The Outlander's engine will jump from the current model’s 2.0-litre four-cylinder unit running on the regular Otto cycle to a 2.4-litre version running on the more fuel-efficient Atkinson cycle, the same unit that Japanese rival Toyota uses for its hybrid models.
Mitsubishi says the move to the bigger engine “allows for higher torque, smoother operation, and overall higher efficiency”. Toyota did a similar thing with the Toyota Prius, replacing its former 1.5-litre four-cylinder engine with a slightly bigger 1.8-litre unit when it jumped to its third generation.
The 2019 Mitsubishi Outlander PHEV is slated for a reveal at next month’s Geneva motor show, and introduces an improved electric drivetrain. Its generator and battery output have both increased by 10 percent, which is handy because the rear electric motor – it also has a front one – has upped its output by the same amount. It should also drive a bit further in its fully electric mode than the theoretical 54-kilometre range of the current model as the battery’s capacity has increased 15 percent.
The electric part of the drivetrain helps enormously with fuel economy; the current Mitsubishi Outlander PHEV on sale in Australia is officially rated at 1.7 litres per 100 kilometres, a number that’s highly achievable if your daily commute isn’t that long.
Outside, the 2019 Mitsubishi Outlander looks much the same, with some tweaks around its nose to give a more chiselled look compared with what was a busy front end, and a tailgate spoiler. However, the interior has had a makeover including reshaped front seats, improved switchgear and instrument panel, and air vents for the rear seats. Mitsubishi also claims it has improved the large SUV’s lacklustre dynamics – this was a focus of last year’s update to the Australian model, which helped it considerably.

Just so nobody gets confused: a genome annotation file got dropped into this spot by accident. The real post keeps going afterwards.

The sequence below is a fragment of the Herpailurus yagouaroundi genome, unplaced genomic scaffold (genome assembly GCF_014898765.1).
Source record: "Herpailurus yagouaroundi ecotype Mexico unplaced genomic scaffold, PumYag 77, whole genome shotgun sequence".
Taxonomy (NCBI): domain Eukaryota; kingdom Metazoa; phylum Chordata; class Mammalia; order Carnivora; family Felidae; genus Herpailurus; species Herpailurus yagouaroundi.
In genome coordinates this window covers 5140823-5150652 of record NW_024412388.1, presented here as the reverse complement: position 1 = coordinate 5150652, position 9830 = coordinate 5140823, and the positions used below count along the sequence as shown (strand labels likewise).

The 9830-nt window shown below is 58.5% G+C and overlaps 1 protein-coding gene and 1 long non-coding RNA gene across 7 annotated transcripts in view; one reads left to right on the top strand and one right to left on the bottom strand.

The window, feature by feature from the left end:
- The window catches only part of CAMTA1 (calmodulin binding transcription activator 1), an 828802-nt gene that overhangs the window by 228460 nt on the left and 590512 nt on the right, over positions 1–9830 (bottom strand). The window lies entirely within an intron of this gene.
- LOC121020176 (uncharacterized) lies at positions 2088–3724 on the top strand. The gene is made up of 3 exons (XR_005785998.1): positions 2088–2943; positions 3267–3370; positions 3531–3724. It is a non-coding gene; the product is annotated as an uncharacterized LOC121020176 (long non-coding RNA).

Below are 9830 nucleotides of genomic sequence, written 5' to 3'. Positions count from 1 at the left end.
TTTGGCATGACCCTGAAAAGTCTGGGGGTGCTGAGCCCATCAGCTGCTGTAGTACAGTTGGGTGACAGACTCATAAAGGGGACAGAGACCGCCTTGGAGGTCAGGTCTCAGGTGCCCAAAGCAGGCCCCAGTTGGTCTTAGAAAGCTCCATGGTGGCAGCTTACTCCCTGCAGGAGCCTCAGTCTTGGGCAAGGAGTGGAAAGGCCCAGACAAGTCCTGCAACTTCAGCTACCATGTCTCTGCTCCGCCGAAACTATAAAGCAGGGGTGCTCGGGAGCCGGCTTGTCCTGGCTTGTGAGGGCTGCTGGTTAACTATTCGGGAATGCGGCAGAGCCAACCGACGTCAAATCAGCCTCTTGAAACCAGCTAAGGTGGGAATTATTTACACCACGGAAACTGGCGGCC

The updated model is due in Australia in the second half of this year, about a year after tweaks to make the current plug-in Outlander on sale here more refined. Mitsubishi Australia head of corporate relations Karl Gehling said the updates announced for the Geneva-bound cars were unique to the European and Japanese markets. "We will not see all of the changes announced adopted in the Australian specification vehicles, however, we are considering them for future updates," he said.
The plug-in hybrid electric version of the Outlander is a slow seller for Mitsubishi, but an important one in terms of establishing the brand as a pioneer of affordable, low fuel use SUVs in Australia and overseas. It was also one of the reasons rival Japanese brand Nissan was keen to take Mitsubishi over in a stunning coup last year, as it now gets access to the plug-in technology it sorely lacked.
Renault is also a member of the Nissan-Mitsubishi alliance, so expect to see more plug-in versions of those cars come to market over the next few years.
At the moment, there’s no real competitor for the $50,490 Mitsubishi Outlander PHEV (a less fleet-car special Exceed costs $5000 more and adds a raft of driver assist systems) unless you dip into the expensive European brands.
But you also have to weigh up that the Mitsubishi Outlander PHEV comes with some compromise. For starters, if you live in an apartment or don’t have a driveway, recharging it could be a problem. The other biggie, at least from a family point of view, is that the Outlander PHEV houses its battery pack where the third row of seats go in the conventionally engined versions, so if you’re shopping around for seven seats, cross the PHEV off your list.
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